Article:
What's Your Next-Door Neighbor Story?

Letting Go

My neighbor across the street, Simone, was remodeling her house. Simone is a nice woman, about 60, very quiet. She lives alone. We used to feed each other’s cats when we went away on vacation.

The remodeling took a long time. She moved out for months and a bunch of unruly construction workers moved in. Well, they were there from 7 a.m. until 3. All day, for this late riser.

Every morning they blasted Howard Stern and woke me up. I went over there and told them they had to turn it down. I could have asked nicer. I was grumpy. It was early, and my cat had cancer then. She was dying. I didn’t want to spend her dying moments listening to Howard Stern blasting from across the street. The foreman, a big bald guy with blond eyebrows, told me to go to hell.

I called the police. The policeman told me there was no law against playing the radio. “If I got on my roof and blasted Howard Stern every morning at 7, would that be legal?” I demanded. The foreman agreed to turn the radio down.

Every day after that, whenever I left my house, the construction workers would howl at me and gyrate their pelvises. Inside, my cat stopped eating. I fed her baby food with a syringe.

One day, they put a big sign out in front of the house aimed at me. It said, “You Offend Me!” Except they spelled it “Afend.” Idiots.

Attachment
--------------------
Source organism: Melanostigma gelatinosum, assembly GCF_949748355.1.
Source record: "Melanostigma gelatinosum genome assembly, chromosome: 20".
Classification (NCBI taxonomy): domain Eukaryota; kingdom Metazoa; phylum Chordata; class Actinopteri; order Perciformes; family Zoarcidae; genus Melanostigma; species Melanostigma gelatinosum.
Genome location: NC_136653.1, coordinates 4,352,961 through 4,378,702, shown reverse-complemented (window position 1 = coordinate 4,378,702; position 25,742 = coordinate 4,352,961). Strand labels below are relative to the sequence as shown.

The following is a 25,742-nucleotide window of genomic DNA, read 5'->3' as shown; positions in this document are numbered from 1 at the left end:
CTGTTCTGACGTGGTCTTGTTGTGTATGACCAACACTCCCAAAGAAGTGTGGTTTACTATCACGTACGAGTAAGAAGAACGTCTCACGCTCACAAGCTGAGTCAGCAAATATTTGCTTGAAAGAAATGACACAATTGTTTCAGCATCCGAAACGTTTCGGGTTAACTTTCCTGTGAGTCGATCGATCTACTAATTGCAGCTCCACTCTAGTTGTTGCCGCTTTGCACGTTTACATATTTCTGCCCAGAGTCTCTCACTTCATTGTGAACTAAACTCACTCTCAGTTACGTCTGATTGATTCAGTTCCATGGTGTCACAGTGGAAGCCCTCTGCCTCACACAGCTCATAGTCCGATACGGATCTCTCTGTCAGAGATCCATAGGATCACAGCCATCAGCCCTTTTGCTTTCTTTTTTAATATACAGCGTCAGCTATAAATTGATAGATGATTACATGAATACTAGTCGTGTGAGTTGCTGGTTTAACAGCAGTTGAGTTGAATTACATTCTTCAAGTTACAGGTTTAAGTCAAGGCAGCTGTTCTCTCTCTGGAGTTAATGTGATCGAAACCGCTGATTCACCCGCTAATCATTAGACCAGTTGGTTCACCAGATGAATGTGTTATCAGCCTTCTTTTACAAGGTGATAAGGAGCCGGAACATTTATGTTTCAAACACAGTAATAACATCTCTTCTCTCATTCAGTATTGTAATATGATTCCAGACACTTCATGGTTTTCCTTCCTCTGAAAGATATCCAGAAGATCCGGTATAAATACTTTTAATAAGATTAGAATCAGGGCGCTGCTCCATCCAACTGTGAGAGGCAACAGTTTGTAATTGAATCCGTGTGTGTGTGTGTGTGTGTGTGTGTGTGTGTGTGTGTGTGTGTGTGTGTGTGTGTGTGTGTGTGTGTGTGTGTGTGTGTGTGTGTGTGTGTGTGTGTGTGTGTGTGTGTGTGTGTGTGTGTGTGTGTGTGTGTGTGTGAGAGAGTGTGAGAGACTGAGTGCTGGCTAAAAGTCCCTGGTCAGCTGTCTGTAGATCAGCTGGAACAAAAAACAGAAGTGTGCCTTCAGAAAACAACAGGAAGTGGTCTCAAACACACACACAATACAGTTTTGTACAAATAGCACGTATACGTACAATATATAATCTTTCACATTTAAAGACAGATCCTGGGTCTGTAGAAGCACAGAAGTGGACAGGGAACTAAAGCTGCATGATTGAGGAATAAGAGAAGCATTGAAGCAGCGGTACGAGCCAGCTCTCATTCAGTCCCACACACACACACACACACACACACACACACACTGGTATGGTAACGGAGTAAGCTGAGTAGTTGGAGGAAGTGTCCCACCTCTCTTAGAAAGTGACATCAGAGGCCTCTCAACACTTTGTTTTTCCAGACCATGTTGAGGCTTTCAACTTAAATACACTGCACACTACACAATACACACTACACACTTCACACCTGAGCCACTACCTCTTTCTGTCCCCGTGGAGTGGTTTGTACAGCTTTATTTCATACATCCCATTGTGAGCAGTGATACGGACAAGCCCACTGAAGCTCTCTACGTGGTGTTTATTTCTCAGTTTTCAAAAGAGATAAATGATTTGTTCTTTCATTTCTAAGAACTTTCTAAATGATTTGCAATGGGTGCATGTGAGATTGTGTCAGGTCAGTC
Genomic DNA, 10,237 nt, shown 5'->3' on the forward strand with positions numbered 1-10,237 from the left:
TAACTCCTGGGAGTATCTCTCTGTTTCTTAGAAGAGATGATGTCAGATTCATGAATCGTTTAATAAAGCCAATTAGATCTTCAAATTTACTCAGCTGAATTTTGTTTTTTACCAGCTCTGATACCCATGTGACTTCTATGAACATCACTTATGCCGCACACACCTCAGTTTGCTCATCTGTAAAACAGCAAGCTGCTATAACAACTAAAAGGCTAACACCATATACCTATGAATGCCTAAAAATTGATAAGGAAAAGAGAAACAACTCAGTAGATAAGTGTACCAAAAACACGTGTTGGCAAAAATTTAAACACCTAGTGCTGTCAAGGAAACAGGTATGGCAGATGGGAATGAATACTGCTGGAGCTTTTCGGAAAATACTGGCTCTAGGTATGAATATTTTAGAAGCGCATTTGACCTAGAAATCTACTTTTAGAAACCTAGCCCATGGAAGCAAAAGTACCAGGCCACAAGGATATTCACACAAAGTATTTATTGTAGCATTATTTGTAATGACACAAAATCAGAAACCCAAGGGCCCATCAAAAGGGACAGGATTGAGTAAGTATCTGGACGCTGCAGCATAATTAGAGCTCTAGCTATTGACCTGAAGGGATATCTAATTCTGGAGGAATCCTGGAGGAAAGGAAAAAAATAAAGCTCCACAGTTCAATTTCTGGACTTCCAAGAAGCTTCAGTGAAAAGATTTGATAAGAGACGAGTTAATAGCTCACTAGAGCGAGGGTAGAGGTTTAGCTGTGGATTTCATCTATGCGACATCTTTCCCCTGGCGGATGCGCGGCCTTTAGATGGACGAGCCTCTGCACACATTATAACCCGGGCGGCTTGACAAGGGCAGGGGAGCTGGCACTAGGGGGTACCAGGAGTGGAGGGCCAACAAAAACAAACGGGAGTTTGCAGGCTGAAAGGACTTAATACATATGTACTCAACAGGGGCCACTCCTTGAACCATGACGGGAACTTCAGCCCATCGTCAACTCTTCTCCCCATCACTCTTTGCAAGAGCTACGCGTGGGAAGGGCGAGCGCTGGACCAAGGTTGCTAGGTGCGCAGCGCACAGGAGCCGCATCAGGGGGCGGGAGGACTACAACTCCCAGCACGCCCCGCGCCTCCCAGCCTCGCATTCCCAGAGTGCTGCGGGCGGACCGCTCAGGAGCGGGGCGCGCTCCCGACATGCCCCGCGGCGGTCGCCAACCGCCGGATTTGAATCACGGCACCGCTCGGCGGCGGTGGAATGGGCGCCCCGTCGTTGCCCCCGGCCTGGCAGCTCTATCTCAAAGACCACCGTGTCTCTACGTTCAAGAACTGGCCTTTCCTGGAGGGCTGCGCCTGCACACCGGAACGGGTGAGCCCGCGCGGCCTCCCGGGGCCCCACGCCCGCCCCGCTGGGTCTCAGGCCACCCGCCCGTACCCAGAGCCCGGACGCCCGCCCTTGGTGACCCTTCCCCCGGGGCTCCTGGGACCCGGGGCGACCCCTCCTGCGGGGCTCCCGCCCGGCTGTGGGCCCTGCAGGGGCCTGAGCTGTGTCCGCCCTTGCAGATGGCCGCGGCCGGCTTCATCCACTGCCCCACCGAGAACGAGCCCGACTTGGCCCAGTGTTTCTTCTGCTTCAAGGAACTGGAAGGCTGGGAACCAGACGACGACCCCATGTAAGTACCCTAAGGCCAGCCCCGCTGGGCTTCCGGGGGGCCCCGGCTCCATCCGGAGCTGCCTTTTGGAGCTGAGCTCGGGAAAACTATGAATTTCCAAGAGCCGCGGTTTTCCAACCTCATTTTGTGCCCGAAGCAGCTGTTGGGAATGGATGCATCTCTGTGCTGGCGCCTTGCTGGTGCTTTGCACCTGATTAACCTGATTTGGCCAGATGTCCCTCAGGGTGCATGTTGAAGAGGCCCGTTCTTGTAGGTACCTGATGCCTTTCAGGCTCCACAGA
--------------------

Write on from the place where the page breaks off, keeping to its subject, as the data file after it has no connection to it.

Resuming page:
Once they were roughhousing and they knocked over their Porta-Pottie. Shit and piss flooded the street. They hosed it down but didn’t really clean it all up.

I took Simone out to lunch and asked her to rein them in. She said, “I hear what you’re saying, but there are two sides to every story. Why did you have to call the police? All construction workers listen to the radio. It sounds like you all are provoking each other.”

One day, my cat died. I carried her body out in a shoebox to go the vet to get her cremated. The men all watched me pass, and for once, they didn’t yell at me.

That was six years ago. The construction workers are long gone. But Simone and I don’t really talk anymore. I don’t know if she feels guilty, and I just can’t let it go.

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Have a Next-Door Neighbor Story?

As part of our new webcomic, Next-Door Neighbor, we thought it appropriate to have a little contest. Tell us your best true next-door neighbor story, and the winning tale will be matched with an artist and transformed into a webcomic and included as the final installment of Next-Door Neighbor.

About Next-Door Neighbor


No matter how close or how far, we all live next to someone, and we all have a Next-Door Neighbor story. With that in mind, editor Dean Haspiel asked some of his favorite storytellers and cartoonists to create their favorite NDN stories so we could share them with you.

The Fine Print & Contest Rules

By submitting an entry, you are granting SMITH the right to reprint or republish that entry online or in print, as well as make any necessary edits. See SMITH's terms of service for complete details.

This contest ends September 1, 2008. Prizes are not redeemable for cash and must be accepted as awarded. Winners are decided at the discretion of SMITH judges and all decisions are final. SMITH reserves the right to change the contest rules. Enter as often as you want. SMITH reserves the right to reprint or republish all entries.

 
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